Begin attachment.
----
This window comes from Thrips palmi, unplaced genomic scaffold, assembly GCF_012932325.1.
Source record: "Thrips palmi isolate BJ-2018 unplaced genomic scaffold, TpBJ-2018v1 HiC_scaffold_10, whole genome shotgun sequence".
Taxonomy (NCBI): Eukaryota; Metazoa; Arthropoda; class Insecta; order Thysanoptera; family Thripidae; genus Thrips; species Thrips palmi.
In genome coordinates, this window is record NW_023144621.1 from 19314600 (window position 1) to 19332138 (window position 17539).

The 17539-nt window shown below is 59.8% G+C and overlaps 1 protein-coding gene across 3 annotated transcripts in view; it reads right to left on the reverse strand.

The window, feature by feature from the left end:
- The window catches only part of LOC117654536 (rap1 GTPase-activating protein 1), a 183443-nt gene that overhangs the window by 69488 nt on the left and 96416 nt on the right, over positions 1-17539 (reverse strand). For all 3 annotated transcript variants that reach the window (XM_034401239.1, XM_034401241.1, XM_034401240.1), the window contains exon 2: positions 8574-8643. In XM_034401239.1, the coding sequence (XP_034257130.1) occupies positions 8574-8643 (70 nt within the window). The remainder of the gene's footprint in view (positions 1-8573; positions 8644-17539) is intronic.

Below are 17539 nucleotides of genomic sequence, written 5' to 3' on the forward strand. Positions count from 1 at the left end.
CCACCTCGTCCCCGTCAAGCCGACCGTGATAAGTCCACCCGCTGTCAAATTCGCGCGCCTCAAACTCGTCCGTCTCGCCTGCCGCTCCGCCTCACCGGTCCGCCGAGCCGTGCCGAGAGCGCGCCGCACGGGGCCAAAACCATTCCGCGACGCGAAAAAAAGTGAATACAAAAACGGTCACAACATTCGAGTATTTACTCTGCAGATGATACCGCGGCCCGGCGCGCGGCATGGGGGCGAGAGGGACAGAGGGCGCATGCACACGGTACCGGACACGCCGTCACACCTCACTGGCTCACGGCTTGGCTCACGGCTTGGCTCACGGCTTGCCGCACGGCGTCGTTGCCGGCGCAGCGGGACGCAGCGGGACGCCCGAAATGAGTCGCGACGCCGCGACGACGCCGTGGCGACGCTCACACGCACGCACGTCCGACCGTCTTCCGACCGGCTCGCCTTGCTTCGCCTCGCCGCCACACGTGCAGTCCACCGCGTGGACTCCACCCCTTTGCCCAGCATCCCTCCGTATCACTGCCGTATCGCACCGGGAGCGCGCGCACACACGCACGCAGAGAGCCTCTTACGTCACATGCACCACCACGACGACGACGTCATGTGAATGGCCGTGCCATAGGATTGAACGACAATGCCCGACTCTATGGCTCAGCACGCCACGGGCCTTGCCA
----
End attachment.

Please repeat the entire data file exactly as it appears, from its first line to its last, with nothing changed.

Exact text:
This window comes from Thrips palmi, unplaced genomic scaffold, assembly GCF_012932325.1.
Source record: "Thrips palmi isolate BJ-2018 unplaced genomic scaffold, TpBJ-2018v1 HiC_scaffold_10, whole genome shotgun sequence".
Taxonomy (NCBI): Eukaryota; Metazoa; Arthropoda; class Insecta; order Thysanoptera; family Thripidae; genus Thrips; species Thrips palmi.
In genome coordinates, this window is record NW_023144621.1 from 19314600 (window position 1) to 19332138 (window position 17539).

The 17539-nt window shown below is 59.8% G+C and overlaps 1 protein-coding gene across 3 annotated transcripts in view; it reads right to left on the reverse strand.

The window, feature by feature from the left end:
- The window catches only part of LOC117654536 (rap1 GTPase-activating protein 1), a 183443-nt gene that overhangs the window by 69488 nt on the left and 96416 nt on the right, over positions 1-17539 (reverse strand). For all 3 annotated transcript variants that reach the window (XM_034401239.1, XM_034401241.1, XM_034401240.1), the window contains exon 2: positions 8574-8643. In XM_034401239.1, the coding sequence (XP_034257130.1) occupies positions 8574-8643 (70 nt within the window). The remainder of the gene's footprint in view (positions 1-8573; positions 8644-17539) is intronic.

Below are 17539 nucleotides of genomic sequence, written 5' to 3' on the forward strand. Positions count from 1 at the left end.
CCACCTCGTCCCCGTCAAGCCGACCGTGATAAGTCCACCCGCTGTCAAATTCGCGCGCCTCAAACTCGTCCGTCTCGCCTGCCGCTCCGCCTCACCGGTCCGCCGAGCCGTGCCGAGAGCGCGCCGCACGGGGCCAAAACCATTCCGCGACGCGAAAAAAAGTGAATACAAAAACGGTCACAACATTCGAGTATTTACTCTGCAGATGATACCGCGGCCCGGCGCGCGGCATGGGGGCGAGAGGGACAGAGGGCGCATGCACACGGTACCGGACACGCCGTCACACCTCACTGGCTCACGGCTTGGCTCACGGCTTGGCTCACGGCTTGCCGCACGGCGTCGTTGCCGGCGCAGCGGGACGCAGCGGGACGCCCGAAATGAGTCGCGACGCCGCGACGACGCCGTGGCGACGCTCACACGCACGCACGTCCGACCGTCTTCCGACCGGCTCGCCTTGCTTCGCCTCGCCGCCACACGTGCAGTCCACCGCGTGGACTCCACCCCTTTGCCCAGCATCCCTCCGTATCACTGCCGTATCGCACCGGGAGCGCGCGCACACACGCACGCAGAGAGCCTCTTACGTCACATGCACCACCACGACGACGACGTCATGTGAATGGCCGTGCCATAGGATTGAACGACAATGCCCGACTCTATGGCTCAGCACGCCACGGGCCTTGCCA